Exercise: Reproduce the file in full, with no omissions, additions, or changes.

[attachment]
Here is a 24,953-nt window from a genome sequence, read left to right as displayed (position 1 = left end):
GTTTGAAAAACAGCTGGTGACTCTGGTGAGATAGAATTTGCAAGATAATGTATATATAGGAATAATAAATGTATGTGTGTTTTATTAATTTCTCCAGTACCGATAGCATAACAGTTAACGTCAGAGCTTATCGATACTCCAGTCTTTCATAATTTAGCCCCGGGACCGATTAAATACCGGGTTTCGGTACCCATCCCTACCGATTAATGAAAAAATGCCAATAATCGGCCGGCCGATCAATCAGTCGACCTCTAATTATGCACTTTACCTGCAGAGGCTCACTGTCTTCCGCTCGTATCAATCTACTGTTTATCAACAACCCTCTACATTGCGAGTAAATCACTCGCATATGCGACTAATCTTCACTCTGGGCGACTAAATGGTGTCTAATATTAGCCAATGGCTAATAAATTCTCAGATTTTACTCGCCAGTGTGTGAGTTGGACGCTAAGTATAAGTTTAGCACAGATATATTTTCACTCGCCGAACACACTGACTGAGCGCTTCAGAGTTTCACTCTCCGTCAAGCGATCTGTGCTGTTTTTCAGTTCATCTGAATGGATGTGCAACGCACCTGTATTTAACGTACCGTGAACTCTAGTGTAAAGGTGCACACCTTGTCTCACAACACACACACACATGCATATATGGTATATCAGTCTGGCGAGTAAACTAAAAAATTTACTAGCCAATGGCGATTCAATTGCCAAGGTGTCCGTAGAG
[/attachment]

Here is a 24,953-nt window from a genome sequence, read left to right as displayed (position 1 = left end):
GTTTGAAAAACAGCTGGTGACTCTGGTGAGATAGAATTTGCAAGATAATGTATATATAGGAATAATAAATGTATGTGTGTTTTATTAATTTCTCCAGTACCGATAGCATAACAGTTAACGTCAGAGCTTATCGATACTCCAGTCTTTCATAATTTAGCCCCGGGACCGATTAAATACCGGGTTTCGGTACCCATCCCTACCGATTAATGAAAAAATGCCAATAATCGGCCGGCCGATCAATCAGTCGACCTCTAATTATGCACTTTACCTGCAGAGGCTCACTGTCTTCCGCTCGTATCAATCTACTGTTTATCAACAACCCTCTACATTGCGAGTAAATCACTCGCATATGCGACTAATCTTCACTCTGGGCGACTAAATGGTGTCTAATATTAGCCAATGGCTAATAAATTCTCAGATTTTACTCGCCAGTGTGTGAGTTGGACGCTAAGTATAAGTTTAGCACAGATATATTTTCACTCGCCGAACACACTGACTGAGCGCTTCAGAGTTTCACTCTCCGTCAAGCGATCTGTGCTGTTTTTCAGTTCATCTGAATGGATGTGCAACGCACCTGTATTTAACGTACCGTGAACTCTAGTGTAAAGGTGCACACCTTGTCTCACAACACACACACACATGCATATATGGTATATCAGTCTGGCGAGTAAACTAAAAAATTTACTAGCCAATGGCGATTCAATTGCCAAGGTGTCCGTAGAG